The lidar has been operating in a scan sequence that repeats every 20 min continuously. The scan pattern consists of conical [plan position indicator (PPI)] scans at elevation angles ϕ (above the horizon) of 3°, 10°, 35.3°, and 60°; vertical-slice [range–height indicator (RHI)] scans to the south and east; a zenith stare (lasting 10 min during the day, 4 min at night); and quasi-horizontal stares at to the south and east at night. The scans, their key measured variables, and their height coverage are summarized in Table 2. Based on the scan geometry, the vertical resolution of the measurements is generally dense near the ground ( m) and reduces with increasing altitude. With sufficient aerosol loading, the combined scans provide coverage from a few meters above the ground to the top of and sometimes above the ML. Thus, minimum range issues typically associated with vertically pointed lidars are not pertinent.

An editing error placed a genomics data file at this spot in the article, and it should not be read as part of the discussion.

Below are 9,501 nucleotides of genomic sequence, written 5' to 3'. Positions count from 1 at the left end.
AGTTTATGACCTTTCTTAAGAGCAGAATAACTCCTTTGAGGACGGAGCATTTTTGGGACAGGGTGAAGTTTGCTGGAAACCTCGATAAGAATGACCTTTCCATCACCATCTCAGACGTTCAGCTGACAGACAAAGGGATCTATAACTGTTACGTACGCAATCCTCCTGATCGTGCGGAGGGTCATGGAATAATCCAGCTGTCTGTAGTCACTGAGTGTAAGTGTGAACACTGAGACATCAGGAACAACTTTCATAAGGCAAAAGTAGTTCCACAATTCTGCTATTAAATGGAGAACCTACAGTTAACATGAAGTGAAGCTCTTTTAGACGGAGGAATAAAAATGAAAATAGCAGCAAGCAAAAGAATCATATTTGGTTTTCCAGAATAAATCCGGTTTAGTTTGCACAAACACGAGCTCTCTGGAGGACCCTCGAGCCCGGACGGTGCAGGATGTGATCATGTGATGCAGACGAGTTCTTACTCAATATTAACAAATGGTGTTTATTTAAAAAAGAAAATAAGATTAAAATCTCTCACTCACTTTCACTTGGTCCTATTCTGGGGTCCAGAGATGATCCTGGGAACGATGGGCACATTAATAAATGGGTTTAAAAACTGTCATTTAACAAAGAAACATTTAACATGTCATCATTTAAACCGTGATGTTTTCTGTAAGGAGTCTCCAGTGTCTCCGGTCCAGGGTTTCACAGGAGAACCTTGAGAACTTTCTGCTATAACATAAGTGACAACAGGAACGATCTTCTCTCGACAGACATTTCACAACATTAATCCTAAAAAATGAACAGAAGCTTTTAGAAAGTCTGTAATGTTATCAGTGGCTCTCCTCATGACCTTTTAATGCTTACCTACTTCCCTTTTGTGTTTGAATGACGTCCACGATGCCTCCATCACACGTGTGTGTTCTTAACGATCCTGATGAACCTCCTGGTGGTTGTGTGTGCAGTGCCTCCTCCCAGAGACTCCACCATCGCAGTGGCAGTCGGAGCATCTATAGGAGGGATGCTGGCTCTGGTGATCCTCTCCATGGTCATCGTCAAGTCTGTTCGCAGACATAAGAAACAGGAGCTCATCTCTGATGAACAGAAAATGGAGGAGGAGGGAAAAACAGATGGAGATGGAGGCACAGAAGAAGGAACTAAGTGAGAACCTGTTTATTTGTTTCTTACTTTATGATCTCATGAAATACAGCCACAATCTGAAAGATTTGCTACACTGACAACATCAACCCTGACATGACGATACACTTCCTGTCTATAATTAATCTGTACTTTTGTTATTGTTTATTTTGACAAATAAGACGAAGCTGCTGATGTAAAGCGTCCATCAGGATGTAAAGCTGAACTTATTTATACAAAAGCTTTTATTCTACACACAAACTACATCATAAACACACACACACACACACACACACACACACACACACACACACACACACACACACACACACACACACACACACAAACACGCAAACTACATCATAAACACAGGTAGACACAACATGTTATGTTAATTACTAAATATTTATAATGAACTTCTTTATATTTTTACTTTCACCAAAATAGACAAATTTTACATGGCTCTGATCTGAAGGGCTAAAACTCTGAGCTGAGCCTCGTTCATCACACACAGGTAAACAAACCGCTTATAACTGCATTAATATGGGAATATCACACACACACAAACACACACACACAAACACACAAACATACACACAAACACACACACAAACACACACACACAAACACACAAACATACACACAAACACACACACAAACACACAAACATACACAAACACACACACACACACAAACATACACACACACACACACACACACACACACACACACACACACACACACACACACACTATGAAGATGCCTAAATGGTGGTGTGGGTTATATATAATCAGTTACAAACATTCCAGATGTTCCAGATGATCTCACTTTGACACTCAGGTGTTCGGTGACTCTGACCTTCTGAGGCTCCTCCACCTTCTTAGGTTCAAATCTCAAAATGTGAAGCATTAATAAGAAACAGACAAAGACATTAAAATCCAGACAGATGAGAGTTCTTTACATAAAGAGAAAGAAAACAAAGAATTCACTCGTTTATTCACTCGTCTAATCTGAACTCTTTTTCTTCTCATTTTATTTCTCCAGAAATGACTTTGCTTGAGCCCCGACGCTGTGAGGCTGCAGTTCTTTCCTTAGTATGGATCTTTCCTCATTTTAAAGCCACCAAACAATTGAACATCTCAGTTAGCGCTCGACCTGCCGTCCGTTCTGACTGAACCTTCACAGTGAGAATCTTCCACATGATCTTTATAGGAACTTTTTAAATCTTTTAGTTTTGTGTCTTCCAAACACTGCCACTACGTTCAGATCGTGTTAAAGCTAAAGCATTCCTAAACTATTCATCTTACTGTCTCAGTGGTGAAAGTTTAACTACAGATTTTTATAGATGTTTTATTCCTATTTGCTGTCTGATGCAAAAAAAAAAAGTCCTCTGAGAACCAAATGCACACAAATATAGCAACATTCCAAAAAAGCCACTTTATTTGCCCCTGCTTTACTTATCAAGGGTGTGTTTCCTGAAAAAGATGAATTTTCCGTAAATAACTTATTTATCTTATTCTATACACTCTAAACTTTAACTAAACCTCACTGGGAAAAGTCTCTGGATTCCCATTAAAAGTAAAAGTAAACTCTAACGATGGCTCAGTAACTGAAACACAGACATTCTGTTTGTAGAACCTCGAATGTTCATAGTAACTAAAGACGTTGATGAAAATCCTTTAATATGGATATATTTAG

The measurements taken by the various scans are used to produce vertical profiles of the mean wind, turbulence, and signal intensity. Profiles of the mean zonal u, meridional υ, and vertical w winds are produced by applying the velocity–azimuthal display (VAD) technique (Browning and Wexler 1968) using radial velocity measurements at different azimuthal angles θ. The measured wide-band signal-to-noise (SNR) can be used to estimate profiles of the relative aerosol backscatter. This is done by normalizing SNR profiles by a range function, which is how the SNR varies in range from the lidar in constant aerosol loading. The range function is calculated as the mean SNR for each separate range gate, using measurements from low ϕ (<3°) angles during convective periods when aerosols can be assumed to be well mixed. While the range function itself varies based on atmospheric conditions, including refractive turbulence (Frehlich and Kavaya 1991; Belmonte and Rye 2000) and depolarization of the backscatter (Sakai et al. 2000), the normalization of SNR produces range-corrected intensity (RCI) profiles that are adequate to identify gradients at the MH. While profiles of RCI may be made from any scan type (RHIs, PPIs, etc.), only RCI profiles from vertical and shallow stares are used here. Additionally, the variance of the SNR () can be useful to identify the MH, since variance is often large at the MH as clean free troposphere air is entrained into the convective ML (Hooper and Eloranta 1986). Thus, profiles of have also been calculated from the stares.